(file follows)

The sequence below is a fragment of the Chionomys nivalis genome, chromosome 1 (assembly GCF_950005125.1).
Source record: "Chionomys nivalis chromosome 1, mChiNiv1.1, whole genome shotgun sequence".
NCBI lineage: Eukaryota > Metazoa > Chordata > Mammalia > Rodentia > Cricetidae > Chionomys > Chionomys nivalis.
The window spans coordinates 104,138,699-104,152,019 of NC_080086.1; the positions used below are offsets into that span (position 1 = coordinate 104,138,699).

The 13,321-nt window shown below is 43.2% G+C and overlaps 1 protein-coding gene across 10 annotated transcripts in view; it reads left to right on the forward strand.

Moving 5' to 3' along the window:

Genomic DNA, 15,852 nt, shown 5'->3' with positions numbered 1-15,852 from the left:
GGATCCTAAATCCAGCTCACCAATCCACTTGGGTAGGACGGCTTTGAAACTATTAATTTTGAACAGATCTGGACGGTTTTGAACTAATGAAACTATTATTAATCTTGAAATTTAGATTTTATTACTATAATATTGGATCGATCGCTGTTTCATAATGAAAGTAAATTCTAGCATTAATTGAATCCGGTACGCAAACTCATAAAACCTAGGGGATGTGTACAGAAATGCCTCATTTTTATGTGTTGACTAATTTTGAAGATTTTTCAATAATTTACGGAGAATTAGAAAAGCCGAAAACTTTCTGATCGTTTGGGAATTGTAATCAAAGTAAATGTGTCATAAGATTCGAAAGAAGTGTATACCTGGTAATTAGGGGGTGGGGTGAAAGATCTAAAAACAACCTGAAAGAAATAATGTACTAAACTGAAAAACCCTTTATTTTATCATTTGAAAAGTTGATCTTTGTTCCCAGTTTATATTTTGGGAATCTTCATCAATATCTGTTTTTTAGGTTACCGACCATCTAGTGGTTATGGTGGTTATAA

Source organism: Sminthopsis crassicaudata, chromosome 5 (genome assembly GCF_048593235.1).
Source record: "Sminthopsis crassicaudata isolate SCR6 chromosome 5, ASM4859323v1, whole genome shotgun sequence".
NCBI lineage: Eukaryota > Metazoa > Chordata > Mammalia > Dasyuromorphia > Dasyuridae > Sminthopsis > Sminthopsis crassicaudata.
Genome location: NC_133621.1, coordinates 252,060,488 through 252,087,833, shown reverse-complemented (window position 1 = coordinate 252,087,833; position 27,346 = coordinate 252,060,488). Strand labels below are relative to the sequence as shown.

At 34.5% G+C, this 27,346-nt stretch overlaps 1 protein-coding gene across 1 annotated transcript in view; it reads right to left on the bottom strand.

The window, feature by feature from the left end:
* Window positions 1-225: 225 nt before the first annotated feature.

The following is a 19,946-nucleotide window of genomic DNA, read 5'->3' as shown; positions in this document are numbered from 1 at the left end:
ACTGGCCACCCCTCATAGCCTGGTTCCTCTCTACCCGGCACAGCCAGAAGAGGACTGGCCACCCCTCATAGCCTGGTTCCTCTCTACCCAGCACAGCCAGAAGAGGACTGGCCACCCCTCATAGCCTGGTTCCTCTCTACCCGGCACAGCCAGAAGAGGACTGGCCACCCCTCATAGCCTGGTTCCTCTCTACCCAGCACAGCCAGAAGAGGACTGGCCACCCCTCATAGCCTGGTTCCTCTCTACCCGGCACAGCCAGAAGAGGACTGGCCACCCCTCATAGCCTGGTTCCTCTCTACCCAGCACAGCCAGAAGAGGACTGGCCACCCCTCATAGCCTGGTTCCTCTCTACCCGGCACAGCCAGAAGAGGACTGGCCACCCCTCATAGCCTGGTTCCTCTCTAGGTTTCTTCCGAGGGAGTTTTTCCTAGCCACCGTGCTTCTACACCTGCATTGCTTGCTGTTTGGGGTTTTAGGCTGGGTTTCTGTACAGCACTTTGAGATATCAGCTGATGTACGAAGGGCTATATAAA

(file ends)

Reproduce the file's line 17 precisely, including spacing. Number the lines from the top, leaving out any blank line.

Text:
ACTGGCCACCCCTCATAGCCTGGTTCCTCTCTACCCGGCACAGCCAGAAGAGGACTGGCCACCCCTCATAGCCTGGTTCCTCTCTACCCAGCACAGCCAGAAGAGGACTGGCCACCCCTCATAGCCTGGTTCCTCTCTACCCGGCACAGCCAGAAGAGGACTGGCCACCCCTCATAGCCTGGTTCCTCTCTACCCAGCACAGCCAGAAGAGGACTGGCCACCCCTCATAGCCTGGTTCCTCTCTACCCGGCACAGCCAGAAGAGGACTGGCCACCCCTCATAGCCTGGTTCCTCTCTACCCAGCACAGCCAGAAGAGGACTGGCCACCCCTCATAGCCTGGTTCCTCTCTACCCGGCACAGCCAGAAGAGGACTGGCCACCCCTCATAGCCTGGTTCCTCTCTAGGTTTCTTCCGAGGGAGTTTTTCCTAGCCACCGTGCTTCTACACCTGCATTGCTTGCTGTTTGGGGTTTTAGGCTGGGTTTCTGTACAGCACTTTGAGATATCAGCTGATGTACGAAGGGCTATATAAA